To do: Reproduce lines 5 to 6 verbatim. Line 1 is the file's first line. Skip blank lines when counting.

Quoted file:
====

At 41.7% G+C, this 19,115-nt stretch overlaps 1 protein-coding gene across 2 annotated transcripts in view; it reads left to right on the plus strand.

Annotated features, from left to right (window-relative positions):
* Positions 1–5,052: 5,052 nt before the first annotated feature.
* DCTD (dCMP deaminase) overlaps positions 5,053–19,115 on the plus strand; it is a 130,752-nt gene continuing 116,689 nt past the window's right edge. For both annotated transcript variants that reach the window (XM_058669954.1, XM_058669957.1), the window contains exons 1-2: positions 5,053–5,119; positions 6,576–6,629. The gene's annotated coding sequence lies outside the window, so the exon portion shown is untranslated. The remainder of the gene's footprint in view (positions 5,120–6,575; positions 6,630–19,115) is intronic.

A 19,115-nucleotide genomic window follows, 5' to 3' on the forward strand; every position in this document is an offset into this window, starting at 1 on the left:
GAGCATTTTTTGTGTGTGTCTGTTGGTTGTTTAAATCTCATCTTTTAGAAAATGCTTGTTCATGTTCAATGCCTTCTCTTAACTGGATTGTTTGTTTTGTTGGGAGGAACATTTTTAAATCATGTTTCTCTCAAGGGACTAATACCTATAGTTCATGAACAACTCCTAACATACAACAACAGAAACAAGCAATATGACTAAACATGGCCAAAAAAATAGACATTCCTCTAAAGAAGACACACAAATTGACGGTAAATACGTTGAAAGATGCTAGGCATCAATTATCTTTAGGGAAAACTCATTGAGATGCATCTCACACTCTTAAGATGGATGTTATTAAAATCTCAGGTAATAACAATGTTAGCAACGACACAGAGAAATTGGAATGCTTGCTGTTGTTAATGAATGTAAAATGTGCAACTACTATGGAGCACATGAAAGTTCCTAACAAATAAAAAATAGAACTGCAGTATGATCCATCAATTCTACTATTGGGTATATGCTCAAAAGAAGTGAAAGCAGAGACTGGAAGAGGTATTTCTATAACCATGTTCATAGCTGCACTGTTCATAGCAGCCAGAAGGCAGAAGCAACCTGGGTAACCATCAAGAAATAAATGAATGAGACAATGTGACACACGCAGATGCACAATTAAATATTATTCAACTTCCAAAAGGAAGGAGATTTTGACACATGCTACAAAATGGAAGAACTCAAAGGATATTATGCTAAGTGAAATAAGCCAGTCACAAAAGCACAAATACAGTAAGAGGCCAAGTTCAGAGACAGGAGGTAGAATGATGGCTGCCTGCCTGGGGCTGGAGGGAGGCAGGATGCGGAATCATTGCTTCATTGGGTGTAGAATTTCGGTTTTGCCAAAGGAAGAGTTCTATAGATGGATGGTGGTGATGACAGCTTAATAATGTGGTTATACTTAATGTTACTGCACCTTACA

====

A 19,115-nucleotide genomic window follows, 5' to 3' on the forward strand; every position in this document is an offset into this window, starting at 1 on the left:
GAGCATTTTTTGTGTGTGTCTGTTGGTTGTTTAAATCTCATCTTTTAGAAAATGCTTGTTCATGTTCAATGCCTTCTCTTAACTGGATTGTTTGTTTTGTTGGGAGGAACATTTTTAAATCATGTTTCTCTCAAGGGACTAATACCTATAGTTCATGAACAACTCCTAACATACAACAACAGAAACAAGCAATATGACTAAACATGGCCAAAAAAATAGACATTCCTCTAAAGAAGACACACAAATTGACGGTAAATACGTTGAAAGATGCTAGGCATCAATTATCTTTAGGGAAAACTCATTGAGATGCATCTCACACTCTTAAGATGGATGTTATTAAAATCTCAGGTAATAACAATGTTAGCAACGACACAGAGAAATTGGAATGCTTGCTGTTGTTAATGAATGTAAAATGTGCAACTACTATGGAGCACATGAAAGTTCCTAACAAATAAAAAATAGAACTGCAGTATGATCCATCAATTCTACTATTGGGTATATGCTCAAAAGAAGTGAAAGCAGAGACTGGAAGAGGTATTTCTATAACCATGTTCATAGCTGCACTGTTCATAGCAGCCAGAAGGCAGAAGCAACCTGGGTAACCATCAAGAAATAAATGAATGAGACAATGTGACACACGCAGATGCACAATTAAATATTATTCAACTTCCAAAAGGAAGGAGATTTTGACACATGCTACAAAATGGAAGAACTCAAAGGATATTATGCTAAGTGAAATAAGCCAGTCACAAAAGCACAAATACAGTAAGAGGCCAAGTTCAGAGACAGGAGGTAGAATGATGGCTGCCTGCCTGGGGCTGGAGGGAGGCAGGATGCGGAATCATTGCTTCATTGGGTGTAGAATTTCGGTTTTGCCAAAGGAAGAGTTCTATAGATGGATGGTGGTGATGACAGCTTAATAATGTGGTTATACTTAATGTTACTGCACCTTACA